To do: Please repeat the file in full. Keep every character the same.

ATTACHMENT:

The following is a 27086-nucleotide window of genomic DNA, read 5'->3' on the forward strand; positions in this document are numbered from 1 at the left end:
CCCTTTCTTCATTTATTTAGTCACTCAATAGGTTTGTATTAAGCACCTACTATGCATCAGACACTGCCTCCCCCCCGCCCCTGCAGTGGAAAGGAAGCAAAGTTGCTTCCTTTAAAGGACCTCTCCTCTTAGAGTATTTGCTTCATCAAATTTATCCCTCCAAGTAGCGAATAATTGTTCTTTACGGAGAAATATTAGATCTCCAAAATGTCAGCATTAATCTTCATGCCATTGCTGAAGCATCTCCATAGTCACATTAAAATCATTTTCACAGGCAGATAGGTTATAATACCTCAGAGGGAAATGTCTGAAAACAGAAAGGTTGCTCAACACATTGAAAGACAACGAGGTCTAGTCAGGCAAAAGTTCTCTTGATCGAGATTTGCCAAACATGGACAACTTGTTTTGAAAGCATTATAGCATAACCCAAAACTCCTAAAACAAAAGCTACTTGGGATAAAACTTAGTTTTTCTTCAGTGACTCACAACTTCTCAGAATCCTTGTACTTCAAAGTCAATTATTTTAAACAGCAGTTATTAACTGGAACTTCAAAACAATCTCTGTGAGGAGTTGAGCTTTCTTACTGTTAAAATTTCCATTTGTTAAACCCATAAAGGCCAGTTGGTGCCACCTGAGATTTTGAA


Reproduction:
The following is a 27086-nucleotide window of genomic DNA, read 5'->3' on the forward strand; positions in this document are numbered from 1 at the left end:
CCCTTTCTTCATTTATTTAGTCACTCAATAGGTTTGTATTAAGCACCTACTATGCATCAGACACTGCCTCCCCCCCGCCCCTGCAGTGGAAAGGAAGCAAAGTTGCTTCCTTTAAAGGACCTCTCCTCTTAGAGTATTTGCTTCATCAAATTTATCCCTCCAAGTAGCGAATAATTGTTCTTTACGGAGAAATATTAGATCTCCAAAATGTCAGCATTAATCTTCATGCCATTGCTGAAGCATCTCCATAGTCACATTAAAATCATTTTCACAGGCAGATAGGTTATAATACCTCAGAGGGAAATGTCTGAAAACAGAAAGGTTGCTCAACACATTGAAAGACAACGAGGTCTAGTCAGGCAAAAGTTCTCTTGATCGAGATTTGCCAAACATGGACAACTTGTTTTGAAAGCATTATAGCATAACCCAAAACTCCTAAAACAAAAGCTACTTGGGATAAAACTTAGTTTTTCTTCAGTGACTCACAACTTCTCAGAATCCTTGTACTTCAAAGTCAATTATTTTAAACAGCAGTTATTAACTGGAACTTCAAAACAATCTCTGTGAGGAGTTGAGCTTTCTTACTGTTAAAATTTCCATTTGTTAAACCCATAAAGGCCAGTTGGTGCCACCTGAGATTTTGAA